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Safavid order

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The Safavid order, also called the Safaviyya (Persian:صفویه‎), was a tariqa (Sufi order) founded by the Kurdish mystic Safi-ad-din Ardabili (1252–1334). It held a prominent place in the society and politics of northwestern Iran in the fourteenth and fifteenth centuries, but today it is best known for having given rise to the Safavid dynasty. While initially founded under the Shafi'i school of Sunni Islam, later adoptions of Shi'i concepts such as the notion of the Imamate by the children and grandchildren of Safi-ad-din Ardabili resulted in the order ultimately becoming associated with Twelverism.

Contents

Safī al-Din grew up in Ardabil, but left it for lack of adequate teachers, traveling to Shiraz and then Gilan. In Gilan, he became the disciple of Zahed Gilani, leader of the Zahidī Sufi order. He eventually became Zahid's chief disciple and married his daughter. Upon Zahed Gilani's death, the Zahidiyyah came under Safī ad-Din's leadership and was renamed the Safawiyyah.

Safī al-Din's importance is attested in two letters by Rashid-al-Din Hamadani. In one, Rashid al-Din pledges an annual offering of foodstuffs. In the other, Rashid al-Din writes to his son, the governor of Ardabil, advising him to show proper consideration to the sheikh.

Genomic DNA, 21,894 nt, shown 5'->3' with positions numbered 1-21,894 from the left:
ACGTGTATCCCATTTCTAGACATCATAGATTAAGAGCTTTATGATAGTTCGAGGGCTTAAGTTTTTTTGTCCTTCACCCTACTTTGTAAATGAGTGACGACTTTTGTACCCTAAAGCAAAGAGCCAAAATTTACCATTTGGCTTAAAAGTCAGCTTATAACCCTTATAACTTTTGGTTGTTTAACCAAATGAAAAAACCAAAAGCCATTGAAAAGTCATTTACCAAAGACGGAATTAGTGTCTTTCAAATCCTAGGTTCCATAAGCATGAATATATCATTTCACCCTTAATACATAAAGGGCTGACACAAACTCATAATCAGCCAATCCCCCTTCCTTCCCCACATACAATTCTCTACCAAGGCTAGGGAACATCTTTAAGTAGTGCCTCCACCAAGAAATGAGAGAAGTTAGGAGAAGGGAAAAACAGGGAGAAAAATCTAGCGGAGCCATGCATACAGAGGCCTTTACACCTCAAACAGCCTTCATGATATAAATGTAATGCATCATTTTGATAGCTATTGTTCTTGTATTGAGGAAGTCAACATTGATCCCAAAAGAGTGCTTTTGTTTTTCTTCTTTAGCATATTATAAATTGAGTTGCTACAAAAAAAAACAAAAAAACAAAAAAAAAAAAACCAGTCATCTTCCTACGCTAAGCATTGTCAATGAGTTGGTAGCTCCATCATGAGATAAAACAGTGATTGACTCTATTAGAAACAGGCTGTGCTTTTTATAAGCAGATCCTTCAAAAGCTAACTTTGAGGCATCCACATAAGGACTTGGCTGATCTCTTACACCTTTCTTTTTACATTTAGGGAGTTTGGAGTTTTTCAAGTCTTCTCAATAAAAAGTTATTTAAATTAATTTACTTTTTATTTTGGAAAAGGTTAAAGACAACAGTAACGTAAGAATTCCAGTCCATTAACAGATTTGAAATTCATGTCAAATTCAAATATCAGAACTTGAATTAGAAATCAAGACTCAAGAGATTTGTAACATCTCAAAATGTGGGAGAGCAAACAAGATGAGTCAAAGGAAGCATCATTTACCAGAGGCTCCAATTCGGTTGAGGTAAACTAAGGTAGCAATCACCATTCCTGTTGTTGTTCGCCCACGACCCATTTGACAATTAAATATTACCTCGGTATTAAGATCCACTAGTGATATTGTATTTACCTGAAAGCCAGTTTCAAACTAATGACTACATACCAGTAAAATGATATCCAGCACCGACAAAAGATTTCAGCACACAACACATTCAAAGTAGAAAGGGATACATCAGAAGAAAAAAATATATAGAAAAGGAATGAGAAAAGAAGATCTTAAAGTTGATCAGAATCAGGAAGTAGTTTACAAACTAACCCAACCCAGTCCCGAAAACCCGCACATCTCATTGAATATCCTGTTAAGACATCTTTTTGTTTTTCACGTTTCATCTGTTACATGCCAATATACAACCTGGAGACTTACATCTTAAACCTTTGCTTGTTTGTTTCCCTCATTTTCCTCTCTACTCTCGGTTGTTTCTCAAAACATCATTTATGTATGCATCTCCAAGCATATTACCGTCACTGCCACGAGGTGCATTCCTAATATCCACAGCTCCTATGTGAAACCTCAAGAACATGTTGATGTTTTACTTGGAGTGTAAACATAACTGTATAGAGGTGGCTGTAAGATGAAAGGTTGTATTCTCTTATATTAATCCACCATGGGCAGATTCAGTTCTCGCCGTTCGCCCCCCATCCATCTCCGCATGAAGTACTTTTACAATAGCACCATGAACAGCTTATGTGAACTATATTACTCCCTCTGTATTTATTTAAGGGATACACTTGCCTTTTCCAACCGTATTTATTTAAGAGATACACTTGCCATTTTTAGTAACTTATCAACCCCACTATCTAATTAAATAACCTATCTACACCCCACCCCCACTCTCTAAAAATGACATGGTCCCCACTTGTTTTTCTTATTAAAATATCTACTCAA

After Safī al-Din's death, leadership of the order passed to his son, Sadr al-Dīn Mūsā, and subsequently passed down from father to son. By the mid-fifteenth century, the Safawiyyah changed in character and became militant under Shaykh Junayd and Shaykh Haydar, launching jihads against the Christians of Georgia. The later Safawiyyah is considered "ghulat", meaning it had messianic beliefs about its leadership and Shi'ite antinomian practices outside of the orthodox norm of Twelver Islam.

Haydar's grandson, Ismail, further altered the nature of the order when he founded the Safavid empire in 1501 and proclaimed Twelver Shi'ism the state religion, at which point he imported ulama largely from Lebanon and Syria to make the Safavid practices orthodox.

  1. https://whc.unesco.org/en/list/1345, Sheikh Safi al-Din
  2. "Imamzadah Shaykh Ṣafi al-Din Ardabili | Exterior view of Shaykh Safi Tomb. The courtyard wall of Chilakhana courtyard appears in the background, while the Haramkhana is seen in the right foreground".
  3. Newman, Andrew J., Safavid Iran: Rebirth of a Persian Empire, (I.B. Tauris & Co. Ltd., 2006), 152.